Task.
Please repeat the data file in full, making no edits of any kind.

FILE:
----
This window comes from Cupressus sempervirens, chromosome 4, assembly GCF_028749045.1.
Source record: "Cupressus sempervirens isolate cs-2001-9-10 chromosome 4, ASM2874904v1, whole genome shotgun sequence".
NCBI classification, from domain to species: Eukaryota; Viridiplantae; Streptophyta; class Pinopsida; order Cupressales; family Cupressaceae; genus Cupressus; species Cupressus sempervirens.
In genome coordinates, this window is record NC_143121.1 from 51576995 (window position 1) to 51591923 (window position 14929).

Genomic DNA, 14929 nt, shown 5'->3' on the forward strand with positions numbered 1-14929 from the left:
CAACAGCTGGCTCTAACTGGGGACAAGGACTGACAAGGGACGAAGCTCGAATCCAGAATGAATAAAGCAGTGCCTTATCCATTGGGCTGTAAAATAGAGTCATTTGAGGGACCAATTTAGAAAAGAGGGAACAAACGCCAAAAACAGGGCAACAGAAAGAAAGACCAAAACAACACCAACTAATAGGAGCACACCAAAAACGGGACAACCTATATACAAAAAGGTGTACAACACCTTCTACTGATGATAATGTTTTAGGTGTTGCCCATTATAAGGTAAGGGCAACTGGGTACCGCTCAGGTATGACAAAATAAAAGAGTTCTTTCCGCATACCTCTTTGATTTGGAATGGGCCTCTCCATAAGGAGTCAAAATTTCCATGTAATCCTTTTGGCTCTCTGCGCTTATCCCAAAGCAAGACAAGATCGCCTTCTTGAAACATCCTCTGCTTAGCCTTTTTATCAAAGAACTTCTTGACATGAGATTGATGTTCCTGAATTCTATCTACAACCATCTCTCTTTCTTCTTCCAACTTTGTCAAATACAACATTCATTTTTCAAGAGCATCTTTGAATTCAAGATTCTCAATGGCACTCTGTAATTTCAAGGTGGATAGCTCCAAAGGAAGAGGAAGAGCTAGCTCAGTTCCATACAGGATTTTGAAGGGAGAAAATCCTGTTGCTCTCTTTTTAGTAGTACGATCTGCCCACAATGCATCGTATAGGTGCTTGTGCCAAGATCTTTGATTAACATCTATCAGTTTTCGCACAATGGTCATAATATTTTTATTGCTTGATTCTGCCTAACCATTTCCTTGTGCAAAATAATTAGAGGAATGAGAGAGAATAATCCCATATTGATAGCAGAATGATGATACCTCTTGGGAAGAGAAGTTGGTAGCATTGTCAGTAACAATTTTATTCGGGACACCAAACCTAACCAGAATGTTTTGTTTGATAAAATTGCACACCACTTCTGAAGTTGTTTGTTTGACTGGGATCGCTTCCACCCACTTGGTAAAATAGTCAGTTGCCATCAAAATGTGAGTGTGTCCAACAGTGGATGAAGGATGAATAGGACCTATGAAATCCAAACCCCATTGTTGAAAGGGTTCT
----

This window comes from Cupressus sempervirens, chromosome 4, assembly GCF_028749045.1.
Source record: "Cupressus sempervirens isolate cs-2001-9-10 chromosome 4, ASM2874904v1, whole genome shotgun sequence".
NCBI classification, from domain to species: Eukaryota; Viridiplantae; Streptophyta; class Pinopsida; order Cupressales; family Cupressaceae; genus Cupressus; species Cupressus sempervirens.
In genome coordinates, this window is record NC_143121.1 from 51576995 (window position 1) to 51591923 (window position 14929).

Genomic DNA, 14929 nt, shown 5'->3' on the forward strand with positions numbered 1-14929 from the left:
CAACAGCTGGCTCTAACTGGGGACAAGGACTGACAAGGGACGAAGCTCGAATCCAGAATGAATAAAGCAGTGCCTTATCCATTGGGCTGTAAAATAGAGTCATTTGAGGGACCAATTTAGAAAAGAGGGAACAAACGCCAAAAACAGGGCAACAGAAAGAAAGACCAAAACAACACCAACTAATAGGAGCACACCAAAAACGGGACAACCTATATACAAAAAGGTGTACAACACCTTCTACTGATGATAATGTTTTAGGTGTTGCCCATTATAAGGTAAGGGCAACTGGGTACCGCTCAGGTATGACAAAATAAAAGAGTTCTTTCCGCATACCTCTTTGATTTGGAATGGGCCTCTCCATAAGGAGTCAAAATTTCCATGTAATCCTTTTGGCTCTCTGCGCTTATCCCAAAGCAAGACAAGATCGCCTTCTTGAAACATCCTCTGCTTAGCCTTTTTATCAAAGAACTTCTTGACATGAGATTGATGTTCCTGAATTCTATCTACAACCATCTCTCTTTCTTCTTCCAACTTTGTCAAATACAACATTCATTTTTCAAGAGCATCTTTGAATTCAAGATTCTCAATGGCACTCTGTAATTTCAAGGTGGATAGCTCCAAAGGAAGAGGAAGAGCTAGCTCAGTTCCATACAGGATTTTGAAGGGAGAAAATCCTGTTGCTCTCTTTTTAGTAGTACGATCTGCCCACAATGCATCGTATAGGTGCTTGTGCCAAGATCTTTGATTAACATCTATCAGTTTTCGCACAATGGTCATAATATTTTTATTGCTTGATTCTGCCTAACCATTTCCTTGTGCAAAATAATTAGAGGAATGAGAGAGAATAATCCCATATTGATAGCAGAATGATGATACCTCTTGGGAAGAGAAGTTGGTAGCATTGTCAGTAACAATTTTATTCGGGACACCAAACCTAACCAGAATGTTTTGTTTGATAAAATTGCACACCACTTCTGAAGTTGTTTGTTTGACTGGGATCGCTTCCACCCACTTGGTAAAATAGTCAGTTGCCATCAAAATGTGAGTGTGTCCAACAGTGGATGAAGGATGAATAGGACCTATGAAATCCAAACCCCATTGTTGAAAGGGTTCT